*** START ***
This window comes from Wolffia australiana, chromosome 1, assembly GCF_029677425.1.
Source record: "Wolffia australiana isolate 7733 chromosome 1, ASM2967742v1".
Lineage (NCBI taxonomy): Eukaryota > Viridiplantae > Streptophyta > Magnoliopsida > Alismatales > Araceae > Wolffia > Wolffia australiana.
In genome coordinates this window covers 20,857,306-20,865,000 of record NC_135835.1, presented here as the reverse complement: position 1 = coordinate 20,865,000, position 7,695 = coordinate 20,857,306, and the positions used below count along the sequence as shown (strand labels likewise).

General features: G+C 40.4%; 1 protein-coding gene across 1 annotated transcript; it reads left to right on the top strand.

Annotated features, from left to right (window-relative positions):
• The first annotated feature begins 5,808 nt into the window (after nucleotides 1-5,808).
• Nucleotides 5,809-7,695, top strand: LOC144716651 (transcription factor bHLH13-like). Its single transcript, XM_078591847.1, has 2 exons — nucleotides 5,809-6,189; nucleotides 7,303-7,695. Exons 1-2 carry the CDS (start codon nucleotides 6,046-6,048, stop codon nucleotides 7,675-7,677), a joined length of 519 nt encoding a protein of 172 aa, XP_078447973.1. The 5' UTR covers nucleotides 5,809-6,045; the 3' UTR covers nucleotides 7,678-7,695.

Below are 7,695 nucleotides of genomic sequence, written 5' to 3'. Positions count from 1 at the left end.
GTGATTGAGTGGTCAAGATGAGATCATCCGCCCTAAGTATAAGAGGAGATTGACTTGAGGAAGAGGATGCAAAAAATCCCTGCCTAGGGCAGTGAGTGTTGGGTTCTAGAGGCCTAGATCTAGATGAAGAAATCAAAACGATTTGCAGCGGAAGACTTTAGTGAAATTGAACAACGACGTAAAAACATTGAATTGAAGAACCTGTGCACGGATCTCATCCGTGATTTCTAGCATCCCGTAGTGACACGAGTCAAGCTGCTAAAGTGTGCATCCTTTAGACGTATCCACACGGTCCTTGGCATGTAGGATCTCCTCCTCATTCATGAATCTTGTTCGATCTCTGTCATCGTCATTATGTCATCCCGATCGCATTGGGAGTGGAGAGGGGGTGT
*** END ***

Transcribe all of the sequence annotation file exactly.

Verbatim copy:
This window comes from Wolffia australiana, chromosome 1, assembly GCF_029677425.1.
Source record: "Wolffia australiana isolate 7733 chromosome 1, ASM2967742v1".
Lineage (NCBI taxonomy): Eukaryota > Viridiplantae > Streptophyta > Magnoliopsida > Alismatales > Araceae > Wolffia > Wolffia australiana.
In genome coordinates this window covers 20,857,306-20,865,000 of record NC_135835.1, presented here as the reverse complement: position 1 = coordinate 20,865,000, position 7,695 = coordinate 20,857,306, and the positions used below count along the sequence as shown (strand labels likewise).

General features: G+C 40.4%; 1 protein-coding gene across 1 annotated transcript; it reads left to right on the top strand.

Annotated features, from left to right (window-relative positions):
• The first annotated feature begins 5,808 nt into the window (after nucleotides 1-5,808).
• Nucleotides 5,809-7,695, top strand: LOC144716651 (transcription factor bHLH13-like). Its single transcript, XM_078591847.1, has 2 exons — nucleotides 5,809-6,189; nucleotides 7,303-7,695. Exons 1-2 carry the CDS (start codon nucleotides 6,046-6,048, stop codon nucleotides 7,675-7,677), a joined length of 519 nt encoding a protein of 172 aa, XP_078447973.1. The 5' UTR covers nucleotides 5,809-6,045; the 3' UTR covers nucleotides 7,678-7,695.

Below are 7,695 nucleotides of genomic sequence, written 5' to 3'. Positions count from 1 at the left end.
GTGATTGAGTGGTCAAGATGAGATCATCCGCCCTAAGTATAAGAGGAGATTGACTTGAGGAAGAGGATGCAAAAAATCCCTGCCTAGGGCAGTGAGTGTTGGGTTCTAGAGGCCTAGATCTAGATGAAGAAATCAAAACGATTTGCAGCGGAAGACTTTAGTGAAATTGAACAACGACGTAAAAACATTGAATTGAAGAACCTGTGCACGGATCTCATCCGTGATTTCTAGCATCCCGTAGTGACACGAGTCAAGCTGCTAAAGTGTGCATCCTTTAGACGTATCCACACGGTCCTTGGCATGTAGGATCTCCTCCTCATTCATGAATCTTGTTCGATCTCTGTCATCGTCATTATGTCATCCCGATCGCATTGGGAGTGGAGAGGGGGTGT